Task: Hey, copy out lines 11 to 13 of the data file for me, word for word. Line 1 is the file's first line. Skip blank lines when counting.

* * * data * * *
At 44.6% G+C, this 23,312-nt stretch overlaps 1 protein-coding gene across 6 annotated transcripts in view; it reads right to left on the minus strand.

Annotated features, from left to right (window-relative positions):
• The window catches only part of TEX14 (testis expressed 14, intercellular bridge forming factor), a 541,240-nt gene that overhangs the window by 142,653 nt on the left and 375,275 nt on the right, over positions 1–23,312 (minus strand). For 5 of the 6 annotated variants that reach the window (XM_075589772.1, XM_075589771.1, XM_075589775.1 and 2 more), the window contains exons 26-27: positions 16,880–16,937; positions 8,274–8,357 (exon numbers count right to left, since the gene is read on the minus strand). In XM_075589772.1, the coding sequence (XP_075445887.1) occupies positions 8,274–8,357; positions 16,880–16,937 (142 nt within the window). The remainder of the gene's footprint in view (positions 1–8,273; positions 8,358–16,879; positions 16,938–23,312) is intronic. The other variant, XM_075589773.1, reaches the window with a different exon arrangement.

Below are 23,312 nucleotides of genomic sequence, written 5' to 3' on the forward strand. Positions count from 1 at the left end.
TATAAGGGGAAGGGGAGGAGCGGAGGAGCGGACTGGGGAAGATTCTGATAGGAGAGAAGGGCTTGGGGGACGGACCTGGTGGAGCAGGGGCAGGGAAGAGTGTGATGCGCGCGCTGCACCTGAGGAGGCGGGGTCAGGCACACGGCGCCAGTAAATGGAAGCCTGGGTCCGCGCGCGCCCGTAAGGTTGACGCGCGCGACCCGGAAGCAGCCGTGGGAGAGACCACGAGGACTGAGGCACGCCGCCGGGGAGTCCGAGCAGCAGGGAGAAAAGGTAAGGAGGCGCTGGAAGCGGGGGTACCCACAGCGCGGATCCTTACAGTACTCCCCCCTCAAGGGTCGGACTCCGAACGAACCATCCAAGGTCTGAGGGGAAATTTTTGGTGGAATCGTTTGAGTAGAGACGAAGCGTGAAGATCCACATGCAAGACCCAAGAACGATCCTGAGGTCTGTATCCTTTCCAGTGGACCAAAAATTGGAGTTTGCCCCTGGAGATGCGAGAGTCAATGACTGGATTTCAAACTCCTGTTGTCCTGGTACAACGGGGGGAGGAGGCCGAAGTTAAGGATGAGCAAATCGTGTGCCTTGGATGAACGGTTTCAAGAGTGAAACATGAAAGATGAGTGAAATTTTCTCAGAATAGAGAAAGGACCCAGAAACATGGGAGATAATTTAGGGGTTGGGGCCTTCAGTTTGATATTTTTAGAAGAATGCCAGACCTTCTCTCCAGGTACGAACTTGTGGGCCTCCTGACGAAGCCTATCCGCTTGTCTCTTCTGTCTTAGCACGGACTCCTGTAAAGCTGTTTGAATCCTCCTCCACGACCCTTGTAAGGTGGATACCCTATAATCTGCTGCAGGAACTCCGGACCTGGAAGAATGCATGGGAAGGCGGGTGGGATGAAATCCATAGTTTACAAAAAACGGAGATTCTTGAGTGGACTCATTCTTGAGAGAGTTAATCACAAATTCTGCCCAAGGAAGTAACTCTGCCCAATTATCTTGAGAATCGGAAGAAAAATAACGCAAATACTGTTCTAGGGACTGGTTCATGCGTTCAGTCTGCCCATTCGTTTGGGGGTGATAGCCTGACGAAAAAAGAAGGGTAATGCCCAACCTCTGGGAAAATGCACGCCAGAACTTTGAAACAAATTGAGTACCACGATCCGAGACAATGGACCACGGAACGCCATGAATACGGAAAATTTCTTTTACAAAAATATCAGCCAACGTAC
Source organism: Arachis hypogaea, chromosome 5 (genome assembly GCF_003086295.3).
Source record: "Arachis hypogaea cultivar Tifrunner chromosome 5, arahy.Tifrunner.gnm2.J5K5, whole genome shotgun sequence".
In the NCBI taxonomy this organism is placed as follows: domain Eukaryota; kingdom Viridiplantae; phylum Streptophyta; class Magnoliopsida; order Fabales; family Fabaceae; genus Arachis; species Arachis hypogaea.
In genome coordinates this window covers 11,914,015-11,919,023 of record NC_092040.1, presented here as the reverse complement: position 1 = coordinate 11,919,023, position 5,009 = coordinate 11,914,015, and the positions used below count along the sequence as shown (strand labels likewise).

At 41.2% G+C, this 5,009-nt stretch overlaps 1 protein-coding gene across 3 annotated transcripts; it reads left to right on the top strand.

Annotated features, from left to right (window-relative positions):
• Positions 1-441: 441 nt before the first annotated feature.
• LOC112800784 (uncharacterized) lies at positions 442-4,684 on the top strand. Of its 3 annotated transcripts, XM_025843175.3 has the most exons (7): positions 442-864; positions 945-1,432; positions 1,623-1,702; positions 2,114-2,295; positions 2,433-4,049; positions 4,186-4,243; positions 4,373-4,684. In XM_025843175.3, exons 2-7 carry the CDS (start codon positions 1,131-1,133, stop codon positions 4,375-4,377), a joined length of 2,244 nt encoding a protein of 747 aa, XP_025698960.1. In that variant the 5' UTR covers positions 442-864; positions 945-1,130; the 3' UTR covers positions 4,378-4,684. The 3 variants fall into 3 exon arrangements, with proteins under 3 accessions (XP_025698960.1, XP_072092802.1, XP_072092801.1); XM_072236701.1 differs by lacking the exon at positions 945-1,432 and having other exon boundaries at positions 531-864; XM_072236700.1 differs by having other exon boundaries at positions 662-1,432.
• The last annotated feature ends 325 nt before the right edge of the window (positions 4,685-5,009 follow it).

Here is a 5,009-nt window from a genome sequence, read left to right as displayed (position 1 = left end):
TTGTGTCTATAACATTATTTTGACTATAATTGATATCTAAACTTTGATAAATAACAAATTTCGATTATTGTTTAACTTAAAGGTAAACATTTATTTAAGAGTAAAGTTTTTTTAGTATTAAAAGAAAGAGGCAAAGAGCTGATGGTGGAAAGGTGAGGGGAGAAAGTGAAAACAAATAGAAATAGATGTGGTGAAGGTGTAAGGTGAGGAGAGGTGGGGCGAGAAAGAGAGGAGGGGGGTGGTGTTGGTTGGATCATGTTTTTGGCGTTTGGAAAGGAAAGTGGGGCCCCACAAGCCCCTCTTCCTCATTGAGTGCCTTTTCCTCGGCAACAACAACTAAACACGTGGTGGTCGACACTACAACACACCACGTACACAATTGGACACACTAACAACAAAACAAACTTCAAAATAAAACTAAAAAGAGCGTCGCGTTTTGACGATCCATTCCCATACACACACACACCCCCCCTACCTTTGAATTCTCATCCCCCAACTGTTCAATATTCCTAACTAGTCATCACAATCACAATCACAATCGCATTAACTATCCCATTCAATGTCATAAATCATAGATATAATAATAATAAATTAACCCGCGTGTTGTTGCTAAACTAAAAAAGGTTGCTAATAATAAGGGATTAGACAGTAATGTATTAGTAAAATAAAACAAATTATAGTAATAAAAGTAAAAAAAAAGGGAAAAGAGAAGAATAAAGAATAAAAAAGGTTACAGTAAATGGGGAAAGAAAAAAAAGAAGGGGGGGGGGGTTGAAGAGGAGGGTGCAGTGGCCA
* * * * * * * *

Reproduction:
Annotated features, from left to right (window-relative positions):
• Positions 1-441: 441 nt before the first annotated feature.
• LOC112800784 (uncharacterized) lies at positions 442-4,684 on the top strand. Of its 3 annotated transcripts, XM_025843175.3 has the most exons (7): positions 442-864; positions 945-1,432; positions 1,623-1,702; positions 2,114-2,295; positions 2,433-4,049; positions 4,186-4,243; positions 4,373-4,684. In XM_025843175.3, exons 2-7 carry the CDS (start codon positions 1,131-1,133, stop codon positions 4,375-4,377), a joined length of 2,244 nt encoding a protein of 747 aa, XP_025698960.1. In that variant the 5' UTR covers positions 442-864; positions 945-1,130; the 3' UTR covers positions 4,378-4,684. The 3 variants fall into 3 exon arrangements, with proteins under 3 accessions (XP_025698960.1, XP_072092802.1, XP_072092801.1); XM_072236701.1 differs by lacking the exon at positions 945-1,432 and having other exon boundaries at positions 531-864; XM_072236700.1 differs by having other exon boundaries at positions 662-1,432.